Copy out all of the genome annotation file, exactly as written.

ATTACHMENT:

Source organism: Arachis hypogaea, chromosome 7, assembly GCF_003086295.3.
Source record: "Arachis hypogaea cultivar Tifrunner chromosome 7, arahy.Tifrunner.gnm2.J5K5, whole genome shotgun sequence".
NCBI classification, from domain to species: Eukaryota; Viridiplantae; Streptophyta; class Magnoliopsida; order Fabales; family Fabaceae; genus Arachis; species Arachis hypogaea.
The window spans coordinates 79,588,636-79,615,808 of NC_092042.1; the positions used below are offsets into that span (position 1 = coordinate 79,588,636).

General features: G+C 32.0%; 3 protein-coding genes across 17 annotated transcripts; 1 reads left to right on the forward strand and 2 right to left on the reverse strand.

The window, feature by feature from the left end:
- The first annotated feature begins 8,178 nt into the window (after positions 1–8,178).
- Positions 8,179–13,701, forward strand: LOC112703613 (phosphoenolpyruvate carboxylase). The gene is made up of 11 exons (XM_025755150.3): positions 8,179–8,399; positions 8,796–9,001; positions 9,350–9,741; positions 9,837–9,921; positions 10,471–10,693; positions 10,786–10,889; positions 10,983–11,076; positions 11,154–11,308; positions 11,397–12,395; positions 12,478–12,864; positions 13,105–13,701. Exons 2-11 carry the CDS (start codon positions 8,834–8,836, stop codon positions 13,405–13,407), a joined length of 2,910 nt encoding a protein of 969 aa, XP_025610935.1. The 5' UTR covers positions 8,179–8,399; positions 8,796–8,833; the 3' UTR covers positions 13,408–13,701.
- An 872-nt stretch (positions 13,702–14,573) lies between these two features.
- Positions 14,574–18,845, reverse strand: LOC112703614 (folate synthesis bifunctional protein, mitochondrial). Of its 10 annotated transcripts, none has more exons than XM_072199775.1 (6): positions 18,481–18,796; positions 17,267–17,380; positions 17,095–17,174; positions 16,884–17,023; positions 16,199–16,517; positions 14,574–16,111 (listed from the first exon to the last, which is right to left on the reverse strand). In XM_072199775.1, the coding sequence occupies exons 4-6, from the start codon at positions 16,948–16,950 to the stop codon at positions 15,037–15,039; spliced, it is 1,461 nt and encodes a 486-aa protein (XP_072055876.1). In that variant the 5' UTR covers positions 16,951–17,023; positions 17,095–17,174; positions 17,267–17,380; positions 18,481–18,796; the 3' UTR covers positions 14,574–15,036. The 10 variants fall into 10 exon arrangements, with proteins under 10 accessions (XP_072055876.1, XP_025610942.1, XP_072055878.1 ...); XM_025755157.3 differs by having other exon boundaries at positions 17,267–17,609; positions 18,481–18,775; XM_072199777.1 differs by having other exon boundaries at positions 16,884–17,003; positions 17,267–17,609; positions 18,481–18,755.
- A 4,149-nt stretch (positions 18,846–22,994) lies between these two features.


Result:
Source organism: Arachis hypogaea, chromosome 7, assembly GCF_003086295.3.
Source record: "Arachis hypogaea cultivar Tifrunner chromosome 7, arahy.Tifrunner.gnm2.J5K5, whole genome shotgun sequence".
NCBI classification, from domain to species: Eukaryota; Viridiplantae; Streptophyta; class Magnoliopsida; order Fabales; family Fabaceae; genus Arachis; species Arachis hypogaea.
The window spans coordinates 79,588,636-79,615,808 of NC_092042.1; the positions used below are offsets into that span (position 1 = coordinate 79,588,636).

General features: G+C 32.0%; 3 protein-coding genes across 17 annotated transcripts; 1 reads left to right on the forward strand and 2 right to left on the reverse strand.

The window, feature by feature from the left end:
- The first annotated feature begins 8,178 nt into the window (after positions 1–8,178).
- Positions 8,179–13,701, forward strand: LOC112703613 (phosphoenolpyruvate carboxylase). The gene is made up of 11 exons (XM_025755150.3): positions 8,179–8,399; positions 8,796–9,001; positions 9,350–9,741; positions 9,837–9,921; positions 10,471–10,693; positions 10,786–10,889; positions 10,983–11,076; positions 11,154–11,308; positions 11,397–12,395; positions 12,478–12,864; positions 13,105–13,701. Exons 2-11 carry the CDS (start codon positions 8,834–8,836, stop codon positions 13,405–13,407), a joined length of 2,910 nt encoding a protein of 969 aa, XP_025610935.1. The 5' UTR covers positions 8,179–8,399; positions 8,796–8,833; the 3' UTR covers positions 13,408–13,701.
- An 872-nt stretch (positions 13,702–14,573) lies between these two features.
- Positions 14,574–18,845, reverse strand: LOC112703614 (folate synthesis bifunctional protein, mitochondrial). Of its 10 annotated transcripts, none has more exons than XM_072199775.1 (6): positions 18,481–18,796; positions 17,267–17,380; positions 17,095–17,174; positions 16,884–17,023; positions 16,199–16,517; positions 14,574–16,111 (listed from the first exon to the last, which is right to left on the reverse strand). In XM_072199775.1, the coding sequence occupies exons 4-6, from the start codon at positions 16,948–16,950 to the stop codon at positions 15,037–15,039; spliced, it is 1,461 nt and encodes a 486-aa protein (XP_072055876.1). In that variant the 5' UTR covers positions 16,951–17,023; positions 17,095–17,174; positions 17,267–17,380; positions 18,481–18,796; the 3' UTR covers positions 14,574–15,036. The 10 variants fall into 10 exon arrangements, with proteins under 10 accessions (XP_072055876.1, XP_025610942.1, XP_072055878.1 ...); XM_025755157.3 differs by having other exon boundaries at positions 17,267–17,609; positions 18,481–18,775; XM_072199777.1 differs by having other exon boundaries at positions 16,884–17,003; positions 17,267–17,609; positions 18,481–18,755.
- A 4,149-nt stretch (positions 18,846–22,994) lies between these two features.